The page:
What is a description of life in Squire Cass's house?
Hello! Below is a description of life in Squire Cass's house.
According to the writer, Squire Cass is the greatest man in the town of Raveloe. His Red House is well known as the venue for late summer feasts, Christmas parties, and New Year's dances. The Squire's two grown sons live with him. Godfrey is the elder; he is good-natured, but weak-willed. Dunsey, the younger brother, is a gambler who is prone to drinking too much. He is manipulative and unscrupulous. The atmosphere in Squire Cass's house is one lacking in domestic warmth. Squire Cass's wife passed away while the brothers were still growing up and the house is bereft of a mother's love and touch.
With his grown sons greatly disappointing him, Squire Cass prefers to spend more time at the Rainbow Inn than at home. When Godfrey and Dunsey interact, their conversations are usually fraught with tension and conflict. Mealtimes do not appear to present any further opportunity for domestic fellowship and intimacy; everyone breakfasts at a different hour at the Red House. When Squire Cass does venture to converse with his sons, the tone of the conversation is often antagonistic. The day that Godfrey confesses the truth about Fowler's rent, Squire Cass is furious and almost incoherent with rage. It is quite clear that Squire Cass believes that he has every right to run his sons' lives as he sees fit.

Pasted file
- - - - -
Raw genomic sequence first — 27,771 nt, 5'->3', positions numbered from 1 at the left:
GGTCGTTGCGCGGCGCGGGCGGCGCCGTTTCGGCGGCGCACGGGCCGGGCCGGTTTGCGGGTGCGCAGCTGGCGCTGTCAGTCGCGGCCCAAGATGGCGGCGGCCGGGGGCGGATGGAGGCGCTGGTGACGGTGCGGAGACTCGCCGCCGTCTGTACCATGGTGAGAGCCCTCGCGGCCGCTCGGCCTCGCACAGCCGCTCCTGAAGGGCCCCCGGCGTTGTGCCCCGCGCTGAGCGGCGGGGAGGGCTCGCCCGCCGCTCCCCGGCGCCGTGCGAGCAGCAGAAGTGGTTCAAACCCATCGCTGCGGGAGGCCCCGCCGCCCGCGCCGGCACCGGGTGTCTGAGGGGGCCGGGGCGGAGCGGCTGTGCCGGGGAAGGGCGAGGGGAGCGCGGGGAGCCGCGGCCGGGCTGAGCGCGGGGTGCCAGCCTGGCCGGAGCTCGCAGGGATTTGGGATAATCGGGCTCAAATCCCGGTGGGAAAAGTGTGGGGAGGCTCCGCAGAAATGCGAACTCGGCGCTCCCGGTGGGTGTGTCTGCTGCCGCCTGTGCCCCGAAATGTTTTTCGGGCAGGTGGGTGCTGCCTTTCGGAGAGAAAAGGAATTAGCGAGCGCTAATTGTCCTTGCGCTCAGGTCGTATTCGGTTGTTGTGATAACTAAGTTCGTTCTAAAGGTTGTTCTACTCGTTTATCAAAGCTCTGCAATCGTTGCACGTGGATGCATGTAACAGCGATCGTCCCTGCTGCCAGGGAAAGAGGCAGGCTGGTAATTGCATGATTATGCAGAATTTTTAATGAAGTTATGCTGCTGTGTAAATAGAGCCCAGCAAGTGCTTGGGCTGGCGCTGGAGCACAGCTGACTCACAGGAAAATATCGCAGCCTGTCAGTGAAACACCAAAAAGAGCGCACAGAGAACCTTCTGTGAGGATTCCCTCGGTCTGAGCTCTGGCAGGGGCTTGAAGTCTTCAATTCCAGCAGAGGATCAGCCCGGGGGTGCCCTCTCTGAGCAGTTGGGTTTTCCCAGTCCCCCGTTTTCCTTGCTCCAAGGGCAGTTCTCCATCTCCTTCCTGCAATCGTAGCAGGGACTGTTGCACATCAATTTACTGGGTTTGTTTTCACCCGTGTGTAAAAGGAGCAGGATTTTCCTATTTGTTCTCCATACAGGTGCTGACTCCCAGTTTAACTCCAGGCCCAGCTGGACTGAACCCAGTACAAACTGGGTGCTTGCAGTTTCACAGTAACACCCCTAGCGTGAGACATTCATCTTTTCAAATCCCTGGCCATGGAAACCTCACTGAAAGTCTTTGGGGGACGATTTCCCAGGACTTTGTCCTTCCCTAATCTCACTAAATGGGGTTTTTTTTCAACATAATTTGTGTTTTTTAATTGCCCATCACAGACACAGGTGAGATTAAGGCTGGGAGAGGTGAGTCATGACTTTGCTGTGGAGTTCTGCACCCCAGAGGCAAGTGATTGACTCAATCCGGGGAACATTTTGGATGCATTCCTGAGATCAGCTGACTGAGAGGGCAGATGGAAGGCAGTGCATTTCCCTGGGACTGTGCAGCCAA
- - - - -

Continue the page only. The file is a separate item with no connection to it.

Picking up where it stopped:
Despite his poor domestic life, Squire Cass is adamant that his reputation for unstinting hospitality should never be doubted. The decadence of his New Year's Eve parties dwarf even the extravagance of his Christmas parties.
This was the occasion on which fair dames who came on pillions sent their bandboxes before them, supplied with more than their evening costume; for the feast was not to end with a single evening, like a paltry town entertainment, where the whole supply of eatables is put on the table at once, and bedding is scanty. The Red House was provisioned as if for a siege; and as for the spare feather-beds ready to be laid on floors, they were as plentiful as might naturally be expected in a family that had killed its own geese for many generations.
On such important occasions, Mrs. Kimble, the Squire's sister, would play the role of interim lady of the house. The Red House would be decorated to perfection to highlight the wealth of its owner.
...the White Parlour, where the mistletoe-bough was hung, and multitudinous tallow candles made rather a brilliant effect, gleaming from among the berried holly-boughs, and reflected in the old-fashioned oval mirrors fastened in the panels of the white wainscot.
Although the relationship between Squire Cass and his grown sons may be less than optimal, the Squire appears to spare no efforts in keeping up appearances.
Thanks for the question!